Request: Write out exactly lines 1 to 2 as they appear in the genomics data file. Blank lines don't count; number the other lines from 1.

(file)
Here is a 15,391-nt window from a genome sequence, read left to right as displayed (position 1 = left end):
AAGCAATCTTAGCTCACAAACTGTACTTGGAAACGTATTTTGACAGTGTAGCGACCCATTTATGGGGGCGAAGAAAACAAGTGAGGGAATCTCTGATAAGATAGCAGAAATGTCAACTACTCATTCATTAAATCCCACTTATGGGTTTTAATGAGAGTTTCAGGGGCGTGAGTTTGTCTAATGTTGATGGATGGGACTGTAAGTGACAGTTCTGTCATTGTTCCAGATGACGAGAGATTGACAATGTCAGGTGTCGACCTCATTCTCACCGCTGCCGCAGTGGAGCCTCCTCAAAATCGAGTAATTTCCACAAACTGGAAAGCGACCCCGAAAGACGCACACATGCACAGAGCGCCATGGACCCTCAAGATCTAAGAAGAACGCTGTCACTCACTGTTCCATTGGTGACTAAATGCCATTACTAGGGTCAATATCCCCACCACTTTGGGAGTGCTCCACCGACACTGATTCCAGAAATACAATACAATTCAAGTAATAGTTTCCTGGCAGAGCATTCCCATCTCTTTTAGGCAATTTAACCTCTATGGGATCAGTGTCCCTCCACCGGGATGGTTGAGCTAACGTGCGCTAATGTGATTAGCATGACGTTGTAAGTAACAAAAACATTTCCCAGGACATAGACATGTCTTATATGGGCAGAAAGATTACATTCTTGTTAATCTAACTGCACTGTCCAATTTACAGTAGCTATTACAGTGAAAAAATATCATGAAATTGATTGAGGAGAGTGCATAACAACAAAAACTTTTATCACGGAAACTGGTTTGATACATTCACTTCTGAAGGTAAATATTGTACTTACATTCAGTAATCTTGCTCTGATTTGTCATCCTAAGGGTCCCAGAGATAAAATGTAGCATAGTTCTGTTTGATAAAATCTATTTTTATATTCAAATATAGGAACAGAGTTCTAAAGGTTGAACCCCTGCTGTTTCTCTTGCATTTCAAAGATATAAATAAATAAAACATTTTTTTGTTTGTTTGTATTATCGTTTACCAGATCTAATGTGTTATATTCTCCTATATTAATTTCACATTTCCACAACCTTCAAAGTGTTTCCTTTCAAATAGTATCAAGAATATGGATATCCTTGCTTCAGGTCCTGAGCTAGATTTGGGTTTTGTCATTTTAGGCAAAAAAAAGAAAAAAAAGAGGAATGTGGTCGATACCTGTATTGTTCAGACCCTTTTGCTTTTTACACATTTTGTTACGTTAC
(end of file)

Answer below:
Here is a 15,391-nt window from a genome sequence, read left to right as displayed (position 1 = left end):
AAGCAATCTTAGCTCACAAACTGTACTTGGAAACGTATTTTGACAGTGTAGCGACCCATTTATGGGGGCGAAGAAAACAAGTGAGGGAATCTCTGATAAGATAGCAGAAATGTCAACTACTCATTCATTAAATCCCACTTATGGGTTTTAATGAGAGTTTCAGGGGCGTGAGTTTGTCTAATGTTGATGGATGGGACTGTAAGTGACAGTTCTGTCATTGTTCCAGATGACGAGAGATTGACAATGTCAGGTGTCGACCTCATTCTCACCGCTGCCGCAGTGGAGCCTCCTCAAAATCGAGTAATTTCCACAAACTGGAAAGCGACCCCGAAAGACGCACACATGCACAGAGCGCCATGGACCCTCAAGATCTAAGAAGAACGCTGTCACTCACTGTTCCATTGGTGACTAAATGCCATTACTAGGGTCAATATCCCCACCACTTTGGGAGTGCTCCACCGACACTGATTCCAGAAATACAATACAATTCAAGTAATAGTTTCCTGGCAGAGCATTCCCATCTCTTTTAGGCAATTTAACCTCTATGGGATCAGTGTCCCTCCACCGGGATGGTTGAGCTAACGTGCGCTAATGTGATTAGCATGACGTTGTAAGTAACAAAAACATTTCCCAGGACATAGACATGTCTTATATGGGCAGAAAGATTACATTCTTGTTAATCTAACTGCACTGTCCAATTTACAGTAGCTATTACAGTGAAAAAATATCATGAAATTGATTGAGGAGAGTGCATAACAACAAAAACTTTTATCACGGAAACTGGTTTGATACATTCACTTCTGAAGGTAAATATTGTACTTACATTCAGTAATCTTGCTCTGATTTGTCATCCTAAGGGTCCCAGAGATAAAATGTAGCATAGTTCTGTTTGATAAAATCTATTTTTATATTCAAATATAGGAACAGAGTTCTAAAGGTTGAACCCCTGCTGTTTCTCTTGCATTTCAAAGATATAAATAAATAAAACATTTTTTTGTTTGTTTGTATTATCGTTTACCAGATCTAATGTGTTATATTCTCCTATATTAATTTCACATTTCCACAACCTTCAAAGTGTTTCCTTTCAAATAGTATCAAGAATATGGATATCCTTGCTTCAGGTCCTGAGCTAGATTTGGGTTTTGTCATTTTAGGCAAAAAAAAGAAAAAAAAGAGGAATGTGGTCGATACCTGTATTGTTCAGACCCTTTTGCTTTTTACACATTTTGTTACGTTAC